In accordance with an important aspect of the present invention, the driving pulley part and the driven fan part are preferably made lightweight by using a plastic ribbed or honeycombed construction, as contrasted to a solid piece construction. The honeycomb construction provides strength and large surface areas to transfer heat from the plastic to the ambient air.
Preferably, the molded plastic cover and/or pulley are also provided with ribs on their exterior surfaces to stir the air and assist in transferring heat from the part and from its associated bearings.
Preferably, the pulley cover, the clutch mounting bracket, and the driven, fan blade-cover are molded to size and dimensioned to reduce the amount of machining relative to the machined metal pieces of the ON/OFF fan clutches. This reduces the cost of the magnetic fan clutch components. Also, the preferred plastic materials have good strength and heat transfer characteristics. A nylon material filled with about 30-35% glass by weight provides the strength and heat transfer needed and is one of several engineered plastic materials that can be molded to dimension and withstand the high temperatures encountered on a truck or the like.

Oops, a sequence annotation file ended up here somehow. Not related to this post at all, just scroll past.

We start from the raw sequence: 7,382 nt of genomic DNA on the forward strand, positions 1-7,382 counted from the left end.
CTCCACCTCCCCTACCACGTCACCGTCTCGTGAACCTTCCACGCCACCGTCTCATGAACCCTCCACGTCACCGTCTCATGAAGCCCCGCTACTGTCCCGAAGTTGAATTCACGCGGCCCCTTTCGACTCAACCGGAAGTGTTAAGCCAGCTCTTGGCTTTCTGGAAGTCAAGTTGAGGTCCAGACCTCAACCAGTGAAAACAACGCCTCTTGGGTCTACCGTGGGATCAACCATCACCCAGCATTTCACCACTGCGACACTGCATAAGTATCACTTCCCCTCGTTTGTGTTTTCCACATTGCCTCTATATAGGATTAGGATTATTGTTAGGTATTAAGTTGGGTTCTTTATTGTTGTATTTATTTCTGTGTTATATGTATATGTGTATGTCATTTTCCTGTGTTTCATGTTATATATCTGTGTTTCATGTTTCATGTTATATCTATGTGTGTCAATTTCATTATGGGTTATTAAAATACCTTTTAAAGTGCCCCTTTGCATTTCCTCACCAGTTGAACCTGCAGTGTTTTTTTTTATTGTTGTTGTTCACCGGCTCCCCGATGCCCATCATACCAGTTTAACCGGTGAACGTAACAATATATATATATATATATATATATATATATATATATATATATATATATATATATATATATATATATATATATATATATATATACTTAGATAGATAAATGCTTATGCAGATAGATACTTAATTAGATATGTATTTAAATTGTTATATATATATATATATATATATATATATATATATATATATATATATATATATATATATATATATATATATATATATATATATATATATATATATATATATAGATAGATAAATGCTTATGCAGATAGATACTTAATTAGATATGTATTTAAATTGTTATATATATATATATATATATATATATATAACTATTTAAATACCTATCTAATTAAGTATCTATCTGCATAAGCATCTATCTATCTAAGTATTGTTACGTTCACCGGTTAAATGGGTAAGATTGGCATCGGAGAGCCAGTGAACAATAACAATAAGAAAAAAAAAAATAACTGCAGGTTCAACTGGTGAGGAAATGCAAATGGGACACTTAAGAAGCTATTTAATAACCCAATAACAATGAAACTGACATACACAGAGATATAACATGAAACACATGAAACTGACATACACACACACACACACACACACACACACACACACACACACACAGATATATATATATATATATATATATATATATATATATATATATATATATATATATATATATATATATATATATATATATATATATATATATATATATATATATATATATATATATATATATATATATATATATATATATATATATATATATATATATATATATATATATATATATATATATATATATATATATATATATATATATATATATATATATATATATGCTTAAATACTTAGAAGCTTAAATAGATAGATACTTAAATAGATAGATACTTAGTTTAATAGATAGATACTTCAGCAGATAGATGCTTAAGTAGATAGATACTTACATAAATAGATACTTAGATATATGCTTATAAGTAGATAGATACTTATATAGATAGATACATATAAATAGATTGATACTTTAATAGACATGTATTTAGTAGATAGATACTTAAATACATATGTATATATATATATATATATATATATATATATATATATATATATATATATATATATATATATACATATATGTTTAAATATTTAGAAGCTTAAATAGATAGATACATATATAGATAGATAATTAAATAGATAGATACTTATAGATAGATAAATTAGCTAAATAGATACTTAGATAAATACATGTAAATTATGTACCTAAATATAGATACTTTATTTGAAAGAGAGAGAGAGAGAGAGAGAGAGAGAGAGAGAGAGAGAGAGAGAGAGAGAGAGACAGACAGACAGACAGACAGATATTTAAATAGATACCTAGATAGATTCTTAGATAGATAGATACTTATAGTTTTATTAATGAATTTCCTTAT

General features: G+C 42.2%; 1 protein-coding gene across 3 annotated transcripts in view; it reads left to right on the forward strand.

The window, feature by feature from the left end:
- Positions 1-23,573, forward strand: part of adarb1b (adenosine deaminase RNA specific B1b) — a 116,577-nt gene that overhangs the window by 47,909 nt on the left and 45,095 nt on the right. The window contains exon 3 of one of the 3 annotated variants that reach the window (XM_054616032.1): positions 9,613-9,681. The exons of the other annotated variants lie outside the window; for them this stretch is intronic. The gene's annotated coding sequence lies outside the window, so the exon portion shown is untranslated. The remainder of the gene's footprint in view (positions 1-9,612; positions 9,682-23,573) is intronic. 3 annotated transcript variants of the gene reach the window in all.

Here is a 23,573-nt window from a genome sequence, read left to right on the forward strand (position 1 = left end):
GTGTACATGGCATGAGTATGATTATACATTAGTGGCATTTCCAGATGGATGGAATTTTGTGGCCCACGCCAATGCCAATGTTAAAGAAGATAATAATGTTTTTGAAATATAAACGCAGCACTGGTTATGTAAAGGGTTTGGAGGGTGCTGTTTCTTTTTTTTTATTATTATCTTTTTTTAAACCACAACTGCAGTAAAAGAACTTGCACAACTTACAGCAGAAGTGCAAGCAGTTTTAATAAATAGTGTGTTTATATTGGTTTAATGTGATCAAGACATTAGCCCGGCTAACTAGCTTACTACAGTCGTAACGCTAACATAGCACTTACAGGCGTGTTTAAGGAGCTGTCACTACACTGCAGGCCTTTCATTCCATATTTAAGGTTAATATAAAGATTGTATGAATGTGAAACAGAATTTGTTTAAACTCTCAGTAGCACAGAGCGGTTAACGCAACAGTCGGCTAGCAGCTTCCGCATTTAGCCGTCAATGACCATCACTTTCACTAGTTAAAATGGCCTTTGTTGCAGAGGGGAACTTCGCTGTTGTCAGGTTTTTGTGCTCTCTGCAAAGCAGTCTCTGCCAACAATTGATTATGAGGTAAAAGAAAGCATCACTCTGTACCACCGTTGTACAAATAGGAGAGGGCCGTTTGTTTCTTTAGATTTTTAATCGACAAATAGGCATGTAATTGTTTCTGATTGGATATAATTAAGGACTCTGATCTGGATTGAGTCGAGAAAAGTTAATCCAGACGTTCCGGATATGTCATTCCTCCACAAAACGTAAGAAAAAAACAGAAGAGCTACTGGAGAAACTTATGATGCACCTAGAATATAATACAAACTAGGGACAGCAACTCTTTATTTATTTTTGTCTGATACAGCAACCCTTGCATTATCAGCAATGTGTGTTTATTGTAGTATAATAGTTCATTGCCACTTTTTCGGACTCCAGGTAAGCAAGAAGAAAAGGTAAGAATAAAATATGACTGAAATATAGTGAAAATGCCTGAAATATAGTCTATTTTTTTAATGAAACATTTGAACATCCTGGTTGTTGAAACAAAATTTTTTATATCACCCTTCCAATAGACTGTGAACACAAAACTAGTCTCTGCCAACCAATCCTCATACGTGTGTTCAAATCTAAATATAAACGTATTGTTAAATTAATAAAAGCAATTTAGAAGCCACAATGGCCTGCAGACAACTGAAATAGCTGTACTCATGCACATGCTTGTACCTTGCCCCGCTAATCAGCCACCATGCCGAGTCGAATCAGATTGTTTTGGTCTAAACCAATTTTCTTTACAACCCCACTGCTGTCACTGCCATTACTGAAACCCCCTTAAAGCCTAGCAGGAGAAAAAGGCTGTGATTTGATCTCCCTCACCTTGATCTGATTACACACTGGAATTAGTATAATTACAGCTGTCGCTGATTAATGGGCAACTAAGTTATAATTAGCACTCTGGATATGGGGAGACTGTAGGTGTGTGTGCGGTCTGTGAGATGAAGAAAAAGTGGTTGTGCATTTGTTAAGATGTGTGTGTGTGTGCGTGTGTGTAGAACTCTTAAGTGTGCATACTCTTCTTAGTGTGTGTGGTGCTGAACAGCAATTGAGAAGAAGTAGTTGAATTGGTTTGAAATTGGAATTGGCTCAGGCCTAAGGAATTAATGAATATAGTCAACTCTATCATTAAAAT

The magnetic clutch of this invention may be used to transfer torque in other applications instead of the fan to drive other components on a vehicle such as air conditioner compressor. Likewise, the fan clutch can be used on non-vehicles such as fan-cooled air conditioners or the like.